Driving under the influence of alcohol or drugs (DUI) is extremely dangerous. It is a severe criminal offense. While most states charge DUI as a misdemeanor, the penalties can be severe. And there is a push in many states to lower the legal blood alcohol content (BAC) limit from 0.08% to 0.05%. Certain circumstances could land you with a felony charge of aggravated DUI. Depending on your local statutes, you may also see the terms "driving while intoxicated" (DWI), "operating under the influence" (OUI), or "operating while intoxicated" (OWI).
What Is Aggravated DUI?
Certain situations can result in enhanced criminal charges and penalties for driving under the influence. These go well beyond the sentences typically imposed after a DUI conviction. The presence of certain aggravating factors in a DUI case can result in enhanced penalties. These factors increase the range of potential sentences and raise the actual charge to a more serious one. While a typical DUI charge is a misdemeanor, aggravated DUI is usually a felony.
What follows are a few examples of situations that can lead to an aggravated DUI charge with enhanced penalties. The factors and potential punishments will vary among states, so it's essential for anyone facing a DUI charge to look at the law of the state that has brought the charges.
Extremely High Blood Alcohol Concentration
All state DUI laws set a legal limit for blood alcohol concentration (BAC). Most states recognize 0.08%, but a trend exists to lower this limit to 0.05%. The law presumes anyone caught driving with a BAC over their state's legal limit has committed a DUI. They need no further proof of intoxication.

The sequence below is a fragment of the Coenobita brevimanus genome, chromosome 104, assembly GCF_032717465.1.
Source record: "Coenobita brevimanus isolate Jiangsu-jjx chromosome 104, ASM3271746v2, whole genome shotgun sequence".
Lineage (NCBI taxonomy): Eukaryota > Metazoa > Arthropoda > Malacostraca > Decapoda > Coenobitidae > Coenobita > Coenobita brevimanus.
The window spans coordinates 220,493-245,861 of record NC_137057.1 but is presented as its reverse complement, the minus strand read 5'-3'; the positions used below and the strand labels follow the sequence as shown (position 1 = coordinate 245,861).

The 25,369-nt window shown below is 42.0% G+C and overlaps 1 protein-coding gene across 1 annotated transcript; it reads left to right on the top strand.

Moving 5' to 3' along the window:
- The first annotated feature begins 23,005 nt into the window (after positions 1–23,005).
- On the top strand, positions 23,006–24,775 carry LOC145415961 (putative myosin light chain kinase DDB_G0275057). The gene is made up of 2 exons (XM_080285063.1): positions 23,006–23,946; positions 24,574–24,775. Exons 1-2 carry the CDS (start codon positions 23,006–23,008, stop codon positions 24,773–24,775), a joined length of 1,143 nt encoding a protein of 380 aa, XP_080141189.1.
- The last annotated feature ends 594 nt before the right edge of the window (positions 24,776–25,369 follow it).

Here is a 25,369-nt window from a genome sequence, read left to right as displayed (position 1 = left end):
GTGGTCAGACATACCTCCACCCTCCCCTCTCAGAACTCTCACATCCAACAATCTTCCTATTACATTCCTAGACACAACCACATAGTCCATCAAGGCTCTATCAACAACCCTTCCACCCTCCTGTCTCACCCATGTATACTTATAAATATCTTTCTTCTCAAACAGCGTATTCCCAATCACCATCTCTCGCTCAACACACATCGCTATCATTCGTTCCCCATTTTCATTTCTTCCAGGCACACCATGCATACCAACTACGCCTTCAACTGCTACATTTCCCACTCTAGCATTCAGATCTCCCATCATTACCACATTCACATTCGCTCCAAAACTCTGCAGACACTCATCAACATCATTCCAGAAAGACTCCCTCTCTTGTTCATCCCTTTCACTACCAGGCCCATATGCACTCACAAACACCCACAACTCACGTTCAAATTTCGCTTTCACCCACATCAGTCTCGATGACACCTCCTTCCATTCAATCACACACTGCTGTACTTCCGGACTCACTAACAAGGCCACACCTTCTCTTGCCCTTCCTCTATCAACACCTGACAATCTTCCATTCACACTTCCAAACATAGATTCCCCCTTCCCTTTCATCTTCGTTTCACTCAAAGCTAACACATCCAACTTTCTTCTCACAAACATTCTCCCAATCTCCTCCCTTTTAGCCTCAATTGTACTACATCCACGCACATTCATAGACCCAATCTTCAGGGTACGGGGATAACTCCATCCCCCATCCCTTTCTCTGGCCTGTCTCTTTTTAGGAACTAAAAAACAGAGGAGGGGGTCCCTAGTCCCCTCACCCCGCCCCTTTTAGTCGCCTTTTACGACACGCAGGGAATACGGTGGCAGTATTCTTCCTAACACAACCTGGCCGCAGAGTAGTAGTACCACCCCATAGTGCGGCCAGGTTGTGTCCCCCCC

When tests reveal that a suspected DUI driver has an extremely high BAC, the crime moves into an aggravated DUI. This is usually two or more times the legal limit, or it may be a specific BAC, such as 0.15% or higher. An "extreme DUI" offense carries the possibility of a more significant prison sentence and higher fines. You can face a felony or aggravated DUI, even if it's your first time with a drunk driving charge.
Minors in the Vehicle
The presence of minors in the vehicle at the time of a DUI arrest can also result in an aggravated DUI. States have different age ranges for minors that will trigger enhanced DUI penalties. For example, some states require that the minor in the vehicle be younger than 16, while others set the maximum age for the minor at 12. You will likely have a child protective services case opened against you, as well.
Some states also increase the penalties for a DUI conviction if the offense occurs in a school zone, regardless of whether children were in the car or nearby.
Multiple DUI Convictions
When you get pulled over on suspicion of driving under the influence, the police officer conducts chemical tests and field sobriety tests. They will also check your driving history and your criminal record. If you have prior DUI charges and convictions within a certain period of time, you will likely face an aggravated DUI charge.
Courts will hand down elevated sentences if the driver has had prior DUI convictions. This includes one or more of the convictions occurring in another state. States give harsher punishments to repeat offenders to discourage people from driving under the influence of drugs or alcohol after their first DUI conviction.